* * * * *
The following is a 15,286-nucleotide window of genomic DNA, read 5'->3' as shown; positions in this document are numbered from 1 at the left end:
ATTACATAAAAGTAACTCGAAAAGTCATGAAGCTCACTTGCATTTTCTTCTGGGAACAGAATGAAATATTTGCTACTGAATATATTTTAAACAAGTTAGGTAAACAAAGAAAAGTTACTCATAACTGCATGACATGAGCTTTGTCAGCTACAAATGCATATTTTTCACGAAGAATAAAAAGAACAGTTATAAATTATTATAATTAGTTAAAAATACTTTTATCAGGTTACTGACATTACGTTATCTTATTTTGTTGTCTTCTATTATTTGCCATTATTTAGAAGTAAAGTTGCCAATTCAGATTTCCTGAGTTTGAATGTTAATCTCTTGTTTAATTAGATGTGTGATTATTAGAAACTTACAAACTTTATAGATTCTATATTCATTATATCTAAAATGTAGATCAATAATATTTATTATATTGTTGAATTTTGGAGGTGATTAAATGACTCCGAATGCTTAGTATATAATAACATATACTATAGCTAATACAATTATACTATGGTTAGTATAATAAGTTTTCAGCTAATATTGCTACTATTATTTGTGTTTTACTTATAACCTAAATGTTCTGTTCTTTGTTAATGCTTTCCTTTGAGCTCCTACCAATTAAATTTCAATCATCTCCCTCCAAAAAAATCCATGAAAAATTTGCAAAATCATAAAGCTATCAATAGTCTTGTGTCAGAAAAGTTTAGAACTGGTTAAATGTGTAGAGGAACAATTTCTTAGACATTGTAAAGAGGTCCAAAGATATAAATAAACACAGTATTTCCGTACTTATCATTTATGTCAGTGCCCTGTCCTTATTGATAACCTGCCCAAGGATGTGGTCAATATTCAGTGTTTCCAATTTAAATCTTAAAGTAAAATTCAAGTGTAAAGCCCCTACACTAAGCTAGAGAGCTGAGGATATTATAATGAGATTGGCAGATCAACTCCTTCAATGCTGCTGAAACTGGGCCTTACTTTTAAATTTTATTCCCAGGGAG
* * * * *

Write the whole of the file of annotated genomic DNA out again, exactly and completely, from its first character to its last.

The following is a 15,286-nucleotide window of genomic DNA, read 5'->3' as shown; positions in this document are numbered from 1 at the left end:
ATTACATAAAAGTAACTCGAAAAGTCATGAAGCTCACTTGCATTTTCTTCTGGGAACAGAATGAAATATTTGCTACTGAATATATTTTAAACAAGTTAGGTAAACAAAGAAAAGTTACTCATAACTGCATGACATGAGCTTTGTCAGCTACAAATGCATATTTTTCACGAAGAATAAAAAGAACAGTTATAAATTATTATAATTAGTTAAAAATACTTTTATCAGGTTACTGACATTACGTTATCTTATTTTGTTGTCTTCTATTATTTGCCATTATTTAGAAGTAAAGTTGCCAATTCAGATTTCCTGAGTTTGAATGTTAATCTCTTGTTTAATTAGATGTGTGATTATTAGAAACTTACAAACTTTATAGATTCTATATTCATTATATCTAAAATGTAGATCAATAATATTTATTATATTGTTGAATTTTGGAGGTGATTAAATGACTCCGAATGCTTAGTATATAATAACATATACTATAGCTAATACAATTATACTATGGTTAGTATAATAAGTTTTCAGCTAATATTGCTACTATTATTTGTGTTTTACTTATAACCTAAATGTTCTGTTCTTTGTTAATGCTTTCCTTTGAGCTCCTACCAATTAAATTTCAATCATCTCCCTCCAAAAAAATCCATGAAAAATTTGCAAAATCATAAAGCTATCAATAGTCTTGTGTCAGAAAAGTTTAGAACTGGTTAAATGTGTAGAGGAACAATTTCTTAGACATTGTAAAGAGGTCCAAAGATATAAATAAACACAGTATTTCCGTACTTATCATTTATGTCAGTGCCCTGTCCTTATTGATAACCTGCCCAAGGATGTGGTCAATATTCAGTGTTTCCAATTTAAATCTTAAAGTAAAATTCAAGTGTAAAGCCCCTACACTAAGCTAGAGAGCTGAGGATATTATAATGAGATTGGCAGATCAACTCCTTCAATGCTGCTGAAACTGGGCCTTACTTTTAAATTTTATTCCCAGGGAG